Excerpted from Medscape (a medical news service for health professionals)
Running for even 5 to 10 minutes a day, once or twice a week, or at slow speeds was associated with substantial mortality benefits over 15 years, a prospective study showed.
Runners overall had 30% and 45% lower adjusted risks of all-cause and cardiovascular disease mortality, respectively, over that period and had 3 years longer life expectancy compared with nonrunners, Duck-chul Lee, PhD, of Iowa State University in Ames, and colleagues found.
The associations were also significant at the lowest quintiles of weekly running distance (less than 6 miles), frequency (one to two times), amount (under 506 metabolic equivalent of task or MET-minutes), and speed (less than 6 miles/hour), the group reported in the August 5 issue of the Journal of the American College of Cardiology.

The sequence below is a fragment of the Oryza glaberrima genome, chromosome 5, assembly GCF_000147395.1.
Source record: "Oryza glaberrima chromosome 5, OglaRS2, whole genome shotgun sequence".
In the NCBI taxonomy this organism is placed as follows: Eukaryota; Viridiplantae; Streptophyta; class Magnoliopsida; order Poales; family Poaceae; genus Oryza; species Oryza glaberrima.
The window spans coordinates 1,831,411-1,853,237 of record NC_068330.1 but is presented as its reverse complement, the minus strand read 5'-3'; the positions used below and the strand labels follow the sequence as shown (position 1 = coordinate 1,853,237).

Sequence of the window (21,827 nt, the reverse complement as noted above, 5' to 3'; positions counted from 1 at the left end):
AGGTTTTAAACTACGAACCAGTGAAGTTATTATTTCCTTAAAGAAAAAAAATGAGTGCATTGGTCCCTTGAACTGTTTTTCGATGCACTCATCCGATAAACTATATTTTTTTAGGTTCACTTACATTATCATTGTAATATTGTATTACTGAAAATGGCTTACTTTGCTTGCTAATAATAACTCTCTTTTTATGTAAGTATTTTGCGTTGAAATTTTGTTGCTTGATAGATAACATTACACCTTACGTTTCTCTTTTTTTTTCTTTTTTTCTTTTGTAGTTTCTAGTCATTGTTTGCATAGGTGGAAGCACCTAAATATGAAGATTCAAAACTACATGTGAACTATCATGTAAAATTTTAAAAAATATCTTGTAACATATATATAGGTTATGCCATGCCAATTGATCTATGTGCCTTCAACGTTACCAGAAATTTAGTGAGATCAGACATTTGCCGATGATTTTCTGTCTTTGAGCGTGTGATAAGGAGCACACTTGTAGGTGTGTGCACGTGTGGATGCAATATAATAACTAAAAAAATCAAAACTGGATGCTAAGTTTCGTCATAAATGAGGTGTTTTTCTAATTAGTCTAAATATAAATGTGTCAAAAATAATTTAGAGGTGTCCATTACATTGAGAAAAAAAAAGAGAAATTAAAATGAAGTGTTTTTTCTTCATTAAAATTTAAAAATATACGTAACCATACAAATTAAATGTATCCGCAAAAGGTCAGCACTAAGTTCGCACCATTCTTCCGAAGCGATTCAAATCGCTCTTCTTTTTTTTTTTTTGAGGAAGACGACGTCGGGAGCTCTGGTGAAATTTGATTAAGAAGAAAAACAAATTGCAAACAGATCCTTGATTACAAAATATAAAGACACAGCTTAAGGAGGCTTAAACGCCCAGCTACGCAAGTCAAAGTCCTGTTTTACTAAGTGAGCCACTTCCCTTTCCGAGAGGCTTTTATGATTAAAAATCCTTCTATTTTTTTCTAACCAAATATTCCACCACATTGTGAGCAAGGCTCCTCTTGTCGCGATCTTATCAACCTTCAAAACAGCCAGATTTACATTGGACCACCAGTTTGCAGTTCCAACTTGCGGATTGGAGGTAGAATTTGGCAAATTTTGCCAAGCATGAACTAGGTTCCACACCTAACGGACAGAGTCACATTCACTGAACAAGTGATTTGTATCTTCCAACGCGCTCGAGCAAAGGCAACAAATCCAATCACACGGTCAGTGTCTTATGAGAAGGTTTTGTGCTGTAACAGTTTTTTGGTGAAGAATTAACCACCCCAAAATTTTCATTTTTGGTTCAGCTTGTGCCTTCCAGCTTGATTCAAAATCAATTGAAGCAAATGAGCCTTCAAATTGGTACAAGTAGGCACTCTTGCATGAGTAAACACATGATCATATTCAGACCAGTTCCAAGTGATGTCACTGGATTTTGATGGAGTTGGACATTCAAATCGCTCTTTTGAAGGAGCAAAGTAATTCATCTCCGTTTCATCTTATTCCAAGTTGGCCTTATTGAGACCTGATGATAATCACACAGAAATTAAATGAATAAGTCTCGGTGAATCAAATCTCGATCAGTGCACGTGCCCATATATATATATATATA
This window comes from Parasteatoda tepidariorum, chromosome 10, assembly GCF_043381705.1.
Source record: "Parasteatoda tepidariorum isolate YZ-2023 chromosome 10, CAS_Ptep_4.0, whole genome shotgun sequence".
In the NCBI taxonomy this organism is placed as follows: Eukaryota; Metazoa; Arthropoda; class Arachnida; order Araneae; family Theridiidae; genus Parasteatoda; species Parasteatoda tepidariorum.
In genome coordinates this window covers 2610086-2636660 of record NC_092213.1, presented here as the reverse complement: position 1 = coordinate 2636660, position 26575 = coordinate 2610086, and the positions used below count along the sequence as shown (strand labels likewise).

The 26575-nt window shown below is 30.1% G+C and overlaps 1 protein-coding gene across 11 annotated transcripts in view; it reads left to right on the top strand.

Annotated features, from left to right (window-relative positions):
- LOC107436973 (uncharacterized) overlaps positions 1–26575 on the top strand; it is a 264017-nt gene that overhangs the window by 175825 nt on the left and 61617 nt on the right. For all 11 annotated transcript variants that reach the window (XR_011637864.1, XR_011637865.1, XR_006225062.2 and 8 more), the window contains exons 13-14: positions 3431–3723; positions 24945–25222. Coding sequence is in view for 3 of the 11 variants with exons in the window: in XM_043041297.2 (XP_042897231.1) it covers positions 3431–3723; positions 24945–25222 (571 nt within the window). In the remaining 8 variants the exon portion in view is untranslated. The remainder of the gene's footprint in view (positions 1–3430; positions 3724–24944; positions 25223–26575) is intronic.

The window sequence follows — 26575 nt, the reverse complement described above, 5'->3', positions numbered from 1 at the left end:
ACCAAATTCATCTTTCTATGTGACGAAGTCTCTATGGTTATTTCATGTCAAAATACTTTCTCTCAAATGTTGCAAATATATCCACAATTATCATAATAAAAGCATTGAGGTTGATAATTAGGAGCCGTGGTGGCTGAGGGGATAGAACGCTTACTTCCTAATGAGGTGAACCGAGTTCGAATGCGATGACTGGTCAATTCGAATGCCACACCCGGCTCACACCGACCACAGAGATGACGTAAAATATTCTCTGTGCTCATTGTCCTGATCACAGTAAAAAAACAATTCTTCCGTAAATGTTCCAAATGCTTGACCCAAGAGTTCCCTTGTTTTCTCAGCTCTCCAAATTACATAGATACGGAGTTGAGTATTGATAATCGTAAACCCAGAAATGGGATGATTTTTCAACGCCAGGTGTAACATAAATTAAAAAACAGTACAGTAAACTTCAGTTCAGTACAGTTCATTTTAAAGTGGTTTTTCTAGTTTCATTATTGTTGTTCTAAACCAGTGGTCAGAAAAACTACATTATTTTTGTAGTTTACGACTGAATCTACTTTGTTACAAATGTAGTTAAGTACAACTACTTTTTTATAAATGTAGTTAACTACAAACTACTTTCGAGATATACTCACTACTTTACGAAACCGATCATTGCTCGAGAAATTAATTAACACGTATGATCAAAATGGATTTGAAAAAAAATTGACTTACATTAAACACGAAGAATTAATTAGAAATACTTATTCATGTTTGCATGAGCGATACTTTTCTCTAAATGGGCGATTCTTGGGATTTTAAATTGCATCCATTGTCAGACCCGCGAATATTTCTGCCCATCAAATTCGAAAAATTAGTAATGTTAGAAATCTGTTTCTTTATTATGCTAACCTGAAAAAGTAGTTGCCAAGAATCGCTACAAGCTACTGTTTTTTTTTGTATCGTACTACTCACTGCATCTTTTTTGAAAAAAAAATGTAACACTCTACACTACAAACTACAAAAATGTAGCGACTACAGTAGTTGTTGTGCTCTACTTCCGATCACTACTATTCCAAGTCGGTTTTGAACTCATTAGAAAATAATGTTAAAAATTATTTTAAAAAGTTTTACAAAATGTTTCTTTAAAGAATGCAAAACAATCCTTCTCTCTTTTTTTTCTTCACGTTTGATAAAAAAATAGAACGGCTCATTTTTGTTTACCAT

The effect of “just doing something at slightly higher intensity” was profound, commented Barry Franklin, PhD, director of preventive cardiology and cardiac rehabilitation in the Beaumont Health System in Royal Oak, Mich.
“A 30% to 40% reduction in mortality -- that’s huge. That’s equivalent to the same mortality reductions we get by taking a cholesterol-lowering statin or going on a beta-blocker or taking a statin,” he told MedPage Today.